As expected, I had a fantastic time at Gallifrey One’s Network 23 Doctor Who convention in Los Angeles. There are already many great write-ups online (check the list at the bottom of the post), all well worth reading. This review differs in that I’m trying to balance my fan and academic perspectives on the event.
The obvious point of comparison is with academic conferences. I’ve been going to both fan and academic events for almost the same amount of time (over two decades), and in many respects, fan conventions have a remarkably similar vibe, but with the critical difference of less anxiety and judgement. As with academic conferences, the main engine of cons is social: striking up conversations with strangers, or just picking up where you left off with old friends. While there are differences–not everyone can be on a panel or have an awesome costume or hang out in the green room–cons are a far less hierarchical space than any academic conference. Almost nobody’s actual real-world career hinges on their demeanor or appearance at a con; given most of the con goers, including many of the celebrity guests, hang out in the lobby talking and drinking till the wee hours, this is a very good thing indeed. Because of this lack of rank, discussions at Gally were always as relaxed, open, random, profane and long as they could be (once past that nerdy awkwardness that all of us shared, and that Radio Free Skaro podcaster Warren Frey pointed out is now, bizarrely, a trendy affected hipster trait). Indeed, many of the best conversations I had at Gally did not even involve Doctor Who, or television.
As at MLA, NCA, SCMS or every other academic gathering, there were also many discussion panels at Gally. However, rather than a series of anxiously scripted presentations, panels were instead joyfully rambling gatherings that nonetheless produced much more engagement than the usual scholarly session. A panel of SF writers discussing managing their creative lives was particularly energetic and direct, offering up seasoned, pragmatic, and occasionally contentious advice on work-for-hire, creative control, and finding an agent. Interaction between panelists and audience throughout the weekend was always informal, with a minimum of restraint, especially given the rapid 55-minute sessions. Understandably, some sessions, in the large main room, functioned more formally, with media-savvy fans interviewing guest actors, directors, and writers. But even then, discussions were lively and intriguing, as was especially the case in the revealing “Doctor Who in the 60s” panel which featured long-time fan/producer/writer/editor Gary Russell interviewing original 1963 actor William Russell and director Waris Hussein, and 1965 companion Maureen O’Brien. While certainly not all panels were as coherent or engaging as they could have been, that’s always the case at SCMS and every other academic gathering I’ve ever attended as well. In that regard, thankfully Gally doesn’t go rigidly non-stop from 8 till 6 in two-hour chunks, but rather has a more open and sociable schedule that encourages sleeping in and staying up late. Nothing “officially” started till 10am at the earliest each day, and in addition to the perpetual “lobbycon” (the unofficial party that ran nonstop in the Marriott lobby from Wednesday through Monday nights), there were many late-night events and panels, a few starting as late as 1am, each night of the con.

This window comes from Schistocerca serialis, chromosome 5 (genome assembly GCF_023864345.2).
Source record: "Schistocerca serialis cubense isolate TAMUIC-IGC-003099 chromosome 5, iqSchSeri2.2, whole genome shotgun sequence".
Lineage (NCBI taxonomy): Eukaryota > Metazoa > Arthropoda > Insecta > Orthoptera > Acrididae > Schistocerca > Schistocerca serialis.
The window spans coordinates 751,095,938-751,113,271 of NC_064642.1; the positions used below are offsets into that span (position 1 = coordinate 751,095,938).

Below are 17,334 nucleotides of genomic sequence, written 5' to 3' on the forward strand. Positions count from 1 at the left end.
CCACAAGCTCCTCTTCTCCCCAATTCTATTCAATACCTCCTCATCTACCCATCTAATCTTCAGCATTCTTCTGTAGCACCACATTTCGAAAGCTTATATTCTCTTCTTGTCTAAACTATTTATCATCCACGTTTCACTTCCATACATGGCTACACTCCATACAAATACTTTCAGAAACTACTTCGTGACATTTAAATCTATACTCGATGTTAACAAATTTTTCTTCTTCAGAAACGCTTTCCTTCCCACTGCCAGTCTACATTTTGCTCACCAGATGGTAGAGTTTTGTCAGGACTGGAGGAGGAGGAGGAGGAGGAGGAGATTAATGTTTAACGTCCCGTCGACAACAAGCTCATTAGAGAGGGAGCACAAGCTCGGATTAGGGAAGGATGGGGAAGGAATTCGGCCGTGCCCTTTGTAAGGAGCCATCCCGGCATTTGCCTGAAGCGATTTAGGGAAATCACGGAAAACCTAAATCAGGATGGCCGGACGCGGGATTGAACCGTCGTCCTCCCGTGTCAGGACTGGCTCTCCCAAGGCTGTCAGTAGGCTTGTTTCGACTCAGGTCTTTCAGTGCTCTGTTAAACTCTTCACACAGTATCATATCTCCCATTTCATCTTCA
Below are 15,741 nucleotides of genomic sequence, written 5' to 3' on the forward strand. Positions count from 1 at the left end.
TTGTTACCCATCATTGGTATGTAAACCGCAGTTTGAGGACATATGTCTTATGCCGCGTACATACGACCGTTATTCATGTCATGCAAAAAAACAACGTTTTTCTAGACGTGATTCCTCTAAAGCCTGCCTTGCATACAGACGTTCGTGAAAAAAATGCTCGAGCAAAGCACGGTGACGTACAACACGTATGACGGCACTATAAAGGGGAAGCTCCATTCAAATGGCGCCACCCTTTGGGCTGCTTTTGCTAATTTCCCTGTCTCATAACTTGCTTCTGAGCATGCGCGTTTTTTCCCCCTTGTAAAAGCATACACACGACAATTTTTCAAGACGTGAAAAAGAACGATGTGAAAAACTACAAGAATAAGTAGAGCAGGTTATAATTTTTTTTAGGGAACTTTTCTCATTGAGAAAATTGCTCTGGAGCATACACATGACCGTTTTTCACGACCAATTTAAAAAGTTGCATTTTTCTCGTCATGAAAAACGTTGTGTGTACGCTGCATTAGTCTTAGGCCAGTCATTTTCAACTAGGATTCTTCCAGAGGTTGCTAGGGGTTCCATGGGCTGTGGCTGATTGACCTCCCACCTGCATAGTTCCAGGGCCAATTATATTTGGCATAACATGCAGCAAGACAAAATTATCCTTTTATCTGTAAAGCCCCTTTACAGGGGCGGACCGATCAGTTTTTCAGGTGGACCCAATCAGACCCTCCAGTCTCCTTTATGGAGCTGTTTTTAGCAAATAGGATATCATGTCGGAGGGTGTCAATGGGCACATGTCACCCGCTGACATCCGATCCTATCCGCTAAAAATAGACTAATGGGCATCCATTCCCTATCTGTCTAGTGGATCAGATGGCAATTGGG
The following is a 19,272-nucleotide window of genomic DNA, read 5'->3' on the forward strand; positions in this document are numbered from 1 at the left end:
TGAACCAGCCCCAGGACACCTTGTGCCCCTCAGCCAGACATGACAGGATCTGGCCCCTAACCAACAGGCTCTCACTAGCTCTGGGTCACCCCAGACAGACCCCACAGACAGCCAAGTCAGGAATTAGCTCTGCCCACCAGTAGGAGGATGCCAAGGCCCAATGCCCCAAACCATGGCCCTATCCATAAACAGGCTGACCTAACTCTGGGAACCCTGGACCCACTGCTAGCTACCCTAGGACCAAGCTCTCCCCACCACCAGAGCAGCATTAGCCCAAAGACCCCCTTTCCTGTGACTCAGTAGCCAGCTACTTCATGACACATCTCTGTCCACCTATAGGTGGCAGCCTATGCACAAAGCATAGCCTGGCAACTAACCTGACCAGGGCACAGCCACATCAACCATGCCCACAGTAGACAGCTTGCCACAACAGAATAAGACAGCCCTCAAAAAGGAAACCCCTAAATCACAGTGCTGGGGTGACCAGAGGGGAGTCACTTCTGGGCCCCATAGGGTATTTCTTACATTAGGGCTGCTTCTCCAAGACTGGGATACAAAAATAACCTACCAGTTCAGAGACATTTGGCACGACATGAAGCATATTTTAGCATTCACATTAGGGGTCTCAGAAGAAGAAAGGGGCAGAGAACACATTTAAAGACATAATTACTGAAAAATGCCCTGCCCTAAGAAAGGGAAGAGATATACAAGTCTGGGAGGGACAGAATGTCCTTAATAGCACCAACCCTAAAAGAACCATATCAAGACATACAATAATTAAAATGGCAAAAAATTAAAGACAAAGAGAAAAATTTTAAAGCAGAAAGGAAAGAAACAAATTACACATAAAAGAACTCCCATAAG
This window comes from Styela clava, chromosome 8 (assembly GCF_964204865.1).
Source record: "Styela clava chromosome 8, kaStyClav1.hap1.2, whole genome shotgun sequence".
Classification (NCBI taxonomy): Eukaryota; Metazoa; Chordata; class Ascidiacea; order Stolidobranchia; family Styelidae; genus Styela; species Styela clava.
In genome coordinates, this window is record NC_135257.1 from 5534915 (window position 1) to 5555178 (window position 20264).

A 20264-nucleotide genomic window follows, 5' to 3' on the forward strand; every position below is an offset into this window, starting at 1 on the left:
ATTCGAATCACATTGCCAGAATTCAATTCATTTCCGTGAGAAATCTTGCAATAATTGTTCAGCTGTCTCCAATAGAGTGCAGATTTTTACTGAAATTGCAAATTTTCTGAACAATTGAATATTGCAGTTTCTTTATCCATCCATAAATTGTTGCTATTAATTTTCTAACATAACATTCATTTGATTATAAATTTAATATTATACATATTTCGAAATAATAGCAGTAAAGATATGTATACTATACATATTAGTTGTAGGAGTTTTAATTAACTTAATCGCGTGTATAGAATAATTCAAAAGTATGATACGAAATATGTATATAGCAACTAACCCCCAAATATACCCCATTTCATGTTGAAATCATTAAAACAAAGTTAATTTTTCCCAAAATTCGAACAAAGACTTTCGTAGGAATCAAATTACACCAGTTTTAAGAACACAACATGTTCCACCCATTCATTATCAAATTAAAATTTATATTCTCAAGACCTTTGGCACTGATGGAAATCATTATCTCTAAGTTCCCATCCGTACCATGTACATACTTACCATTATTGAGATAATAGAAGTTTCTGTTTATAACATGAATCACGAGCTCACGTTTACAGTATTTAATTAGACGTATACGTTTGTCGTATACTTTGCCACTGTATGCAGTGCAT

Moreover, the vibe at Gally was also very distinct from that at Comic-Con, and most other cons, for that matter. While the sheer scope of Comic-Con insures its own particular appeal to geekdom (myself included; this year will be my fourth), it’s also a much more impersonal experience. One cowers at the foot of the temple of pop culture amidst tens of thousands of teeming pilgrims at Comic-Con. In contrast, Gally, while growing rapidly (with a record 3183 coming this year, a 45% growth from the previous record set in 2011), still feels homey and informal, rather than public and anonymous. It’s a huge party, vs. a massive festival. In comparing the events, a few of us reasoned that the physical exhaustion of just one day of Comic-Con is about equal to that of three days of Gally, with the net enjoyment of the latter much greater than the former. Moreover, given that all involved at Gally love love love Doctor Who, there were no turf battles over space or influence of particularly distinct demographics or fandoms (as has unfortunately been the case at Comic-Con, especially in the recent years of its massive growth).